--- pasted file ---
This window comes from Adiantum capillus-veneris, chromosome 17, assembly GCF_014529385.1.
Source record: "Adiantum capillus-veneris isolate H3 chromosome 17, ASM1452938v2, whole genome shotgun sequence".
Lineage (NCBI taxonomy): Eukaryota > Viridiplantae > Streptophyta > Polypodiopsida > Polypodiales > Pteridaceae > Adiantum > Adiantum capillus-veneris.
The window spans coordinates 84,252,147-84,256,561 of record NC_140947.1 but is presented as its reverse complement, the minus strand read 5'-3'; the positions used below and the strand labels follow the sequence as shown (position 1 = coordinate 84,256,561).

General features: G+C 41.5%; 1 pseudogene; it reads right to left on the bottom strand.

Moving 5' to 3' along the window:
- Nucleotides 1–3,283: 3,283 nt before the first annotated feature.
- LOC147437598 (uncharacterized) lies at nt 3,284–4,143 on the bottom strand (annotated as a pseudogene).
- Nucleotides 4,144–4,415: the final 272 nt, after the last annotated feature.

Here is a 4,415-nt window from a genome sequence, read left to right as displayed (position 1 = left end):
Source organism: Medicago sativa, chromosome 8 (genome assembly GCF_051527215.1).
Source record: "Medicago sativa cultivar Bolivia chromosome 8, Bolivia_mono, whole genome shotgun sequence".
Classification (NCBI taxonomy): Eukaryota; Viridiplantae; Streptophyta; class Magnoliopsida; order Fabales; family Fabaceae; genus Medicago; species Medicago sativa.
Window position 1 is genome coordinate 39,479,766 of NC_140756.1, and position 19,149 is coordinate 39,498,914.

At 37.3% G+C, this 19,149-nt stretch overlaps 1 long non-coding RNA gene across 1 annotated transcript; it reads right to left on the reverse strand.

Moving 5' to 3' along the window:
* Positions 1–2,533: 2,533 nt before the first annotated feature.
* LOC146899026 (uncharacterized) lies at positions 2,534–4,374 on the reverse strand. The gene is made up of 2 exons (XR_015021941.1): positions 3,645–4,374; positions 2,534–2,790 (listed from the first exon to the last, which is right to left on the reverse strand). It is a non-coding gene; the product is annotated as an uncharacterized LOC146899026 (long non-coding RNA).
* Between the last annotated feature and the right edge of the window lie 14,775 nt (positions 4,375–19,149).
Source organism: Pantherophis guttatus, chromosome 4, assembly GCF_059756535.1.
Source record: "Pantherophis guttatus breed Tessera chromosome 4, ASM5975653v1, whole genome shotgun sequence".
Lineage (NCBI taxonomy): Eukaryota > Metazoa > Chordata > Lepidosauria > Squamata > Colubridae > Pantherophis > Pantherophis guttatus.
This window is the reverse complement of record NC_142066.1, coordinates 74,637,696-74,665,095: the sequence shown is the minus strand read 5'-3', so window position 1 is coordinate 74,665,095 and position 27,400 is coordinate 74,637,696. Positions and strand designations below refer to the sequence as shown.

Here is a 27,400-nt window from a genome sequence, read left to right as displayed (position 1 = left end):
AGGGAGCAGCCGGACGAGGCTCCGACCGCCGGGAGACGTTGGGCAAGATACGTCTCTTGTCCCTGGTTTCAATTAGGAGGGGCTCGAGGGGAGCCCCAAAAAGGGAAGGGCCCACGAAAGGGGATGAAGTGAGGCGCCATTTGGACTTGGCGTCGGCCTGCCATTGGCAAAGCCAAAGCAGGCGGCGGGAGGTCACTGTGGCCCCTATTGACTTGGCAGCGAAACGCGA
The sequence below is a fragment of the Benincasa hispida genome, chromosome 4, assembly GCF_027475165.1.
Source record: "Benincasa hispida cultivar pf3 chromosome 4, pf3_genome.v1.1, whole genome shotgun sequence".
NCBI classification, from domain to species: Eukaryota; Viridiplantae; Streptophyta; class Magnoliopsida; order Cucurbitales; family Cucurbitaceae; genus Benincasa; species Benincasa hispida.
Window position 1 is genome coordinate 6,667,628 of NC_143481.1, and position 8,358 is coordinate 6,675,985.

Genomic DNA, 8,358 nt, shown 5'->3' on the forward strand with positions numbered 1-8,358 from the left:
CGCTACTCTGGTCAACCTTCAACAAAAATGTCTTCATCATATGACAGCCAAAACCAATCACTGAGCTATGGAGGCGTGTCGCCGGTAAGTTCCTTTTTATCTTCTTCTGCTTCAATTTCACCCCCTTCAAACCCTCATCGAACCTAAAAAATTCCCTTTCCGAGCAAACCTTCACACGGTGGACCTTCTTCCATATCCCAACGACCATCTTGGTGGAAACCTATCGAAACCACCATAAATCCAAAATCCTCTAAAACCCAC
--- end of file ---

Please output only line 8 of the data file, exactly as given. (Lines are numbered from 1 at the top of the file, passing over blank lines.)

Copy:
- LOC147437598 (uncharacterized) lies at nt 3,284–4,143 on the bottom strand (annotated as a pseudogene).